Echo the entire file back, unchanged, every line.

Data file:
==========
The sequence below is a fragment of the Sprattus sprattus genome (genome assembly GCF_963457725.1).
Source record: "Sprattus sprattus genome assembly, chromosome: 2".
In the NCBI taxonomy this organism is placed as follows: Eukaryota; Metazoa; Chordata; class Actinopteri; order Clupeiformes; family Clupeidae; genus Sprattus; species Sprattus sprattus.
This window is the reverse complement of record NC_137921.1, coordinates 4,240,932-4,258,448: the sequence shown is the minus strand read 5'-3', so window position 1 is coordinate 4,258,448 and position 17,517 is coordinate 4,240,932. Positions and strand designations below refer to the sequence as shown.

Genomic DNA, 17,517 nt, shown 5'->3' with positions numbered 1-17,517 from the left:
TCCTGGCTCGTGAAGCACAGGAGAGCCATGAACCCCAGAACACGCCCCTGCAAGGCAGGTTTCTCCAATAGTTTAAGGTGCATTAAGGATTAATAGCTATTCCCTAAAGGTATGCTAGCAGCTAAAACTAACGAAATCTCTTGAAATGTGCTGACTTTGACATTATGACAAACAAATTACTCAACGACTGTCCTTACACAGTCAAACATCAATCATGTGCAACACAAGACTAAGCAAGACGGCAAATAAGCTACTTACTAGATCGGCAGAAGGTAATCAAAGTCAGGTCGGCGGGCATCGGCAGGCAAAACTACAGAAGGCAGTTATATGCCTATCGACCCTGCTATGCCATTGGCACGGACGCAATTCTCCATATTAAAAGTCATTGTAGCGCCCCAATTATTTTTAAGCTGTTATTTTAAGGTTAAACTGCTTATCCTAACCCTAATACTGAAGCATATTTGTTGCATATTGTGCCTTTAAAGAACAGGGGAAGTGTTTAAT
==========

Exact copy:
The sequence below is a fragment of the Sprattus sprattus genome (genome assembly GCF_963457725.1).
Source record: "Sprattus sprattus genome assembly, chromosome: 2".
In the NCBI taxonomy this organism is placed as follows: Eukaryota; Metazoa; Chordata; class Actinopteri; order Clupeiformes; family Clupeidae; genus Sprattus; species Sprattus sprattus.
This window is the reverse complement of record NC_137921.1, coordinates 4,240,932-4,258,448: the sequence shown is the minus strand read 5'-3', so window position 1 is coordinate 4,258,448 and position 17,517 is coordinate 4,240,932. Positions and strand designations below refer to the sequence as shown.

Genomic DNA, 17,517 nt, shown 5'->3' with positions numbered 1-17,517 from the left:
TCCTGGCTCGTGAAGCACAGGAGAGCCATGAACCCCAGAACACGCCCCTGCAAGGCAGGTTTCTCCAATAGTTTAAGGTGCATTAAGGATTAATAGCTATTCCCTAAAGGTATGCTAGCAGCTAAAACTAACGAAATCTCTTGAAATGTGCTGACTTTGACATTATGACAAACAAATTACTCAACGACTGTCCTTACACAGTCAAACATCAATCATGTGCAACACAAGACTAAGCAAGACGGCAAATAAGCTACTTACTAGATCGGCAGAAGGTAATCAAAGTCAGGTCGGCGGGCATCGGCAGGCAAAACTACAGAAGGCAGTTATATGCCTATCGACCCTGCTATGCCATTGGCACGGACGCAATTCTCCATATTAAAAGTCATTGTAGCGCCCCAATTATTTTTAAGCTGTTATTTTAAGGTTAAACTGCTTATCCTAACCCTAATACTGAAGCATATTTGTTGCATATTGTGCCTTTAAAGAACAGGGGAAGTGTTTAAT